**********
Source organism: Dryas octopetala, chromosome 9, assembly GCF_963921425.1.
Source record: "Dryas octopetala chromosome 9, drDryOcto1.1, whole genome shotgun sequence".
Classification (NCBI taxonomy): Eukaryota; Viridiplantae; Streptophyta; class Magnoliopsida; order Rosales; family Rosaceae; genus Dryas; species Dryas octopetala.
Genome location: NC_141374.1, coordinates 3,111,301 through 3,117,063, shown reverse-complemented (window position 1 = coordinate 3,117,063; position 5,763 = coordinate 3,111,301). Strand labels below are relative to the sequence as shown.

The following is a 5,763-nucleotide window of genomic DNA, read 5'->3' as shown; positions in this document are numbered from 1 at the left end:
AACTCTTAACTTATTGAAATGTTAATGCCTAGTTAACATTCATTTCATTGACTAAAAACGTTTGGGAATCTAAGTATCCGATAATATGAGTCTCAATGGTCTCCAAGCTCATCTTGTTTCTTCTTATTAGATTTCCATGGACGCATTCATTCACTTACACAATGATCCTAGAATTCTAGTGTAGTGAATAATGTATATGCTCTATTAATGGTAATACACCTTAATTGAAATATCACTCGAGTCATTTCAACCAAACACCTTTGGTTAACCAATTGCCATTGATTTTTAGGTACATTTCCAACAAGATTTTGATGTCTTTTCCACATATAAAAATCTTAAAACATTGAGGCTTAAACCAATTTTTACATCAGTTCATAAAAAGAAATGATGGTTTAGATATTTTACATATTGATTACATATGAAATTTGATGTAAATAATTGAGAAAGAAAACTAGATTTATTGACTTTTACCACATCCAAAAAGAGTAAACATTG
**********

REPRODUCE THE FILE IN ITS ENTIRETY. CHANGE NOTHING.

Source organism: Dryas octopetala, chromosome 9, assembly GCF_963921425.1.
Source record: "Dryas octopetala chromosome 9, drDryOcto1.1, whole genome shotgun sequence".
Classification (NCBI taxonomy): Eukaryota; Viridiplantae; Streptophyta; class Magnoliopsida; order Rosales; family Rosaceae; genus Dryas; species Dryas octopetala.
Genome location: NC_141374.1, coordinates 3,111,301 through 3,117,063, shown reverse-complemented (window position 1 = coordinate 3,117,063; position 5,763 = coordinate 3,111,301). Strand labels below are relative to the sequence as shown.

The following is a 5,763-nucleotide window of genomic DNA, read 5'->3' as shown; positions in this document are numbered from 1 at the left end:
AACTCTTAACTTATTGAAATGTTAATGCCTAGTTAACATTCATTTCATTGACTAAAAACGTTTGGGAATCTAAGTATCCGATAATATGAGTCTCAATGGTCTCCAAGCTCATCTTGTTTCTTCTTATTAGATTTCCATGGACGCATTCATTCACTTACACAATGATCCTAGAATTCTAGTGTAGTGAATAATGTATATGCTCTATTAATGGTAATACACCTTAATTGAAATATCACTCGAGTCATTTCAACCAAACACCTTTGGTTAACCAATTGCCATTGATTTTTAGGTACATTTCCAACAAGATTTTGATGTCTTTTCCACATATAAAAATCTTAAAACATTGAGGCTTAAACCAATTTTTACATCAGTTCATAAAAAGAAATGATGGTTTAGATATTTTACATATTGATTACATATGAAATTTGATGTAAATAATTGAGAAAGAAAACTAGATTTATTGACTTTTACCACATCCAAAAAGAGTAAACATTG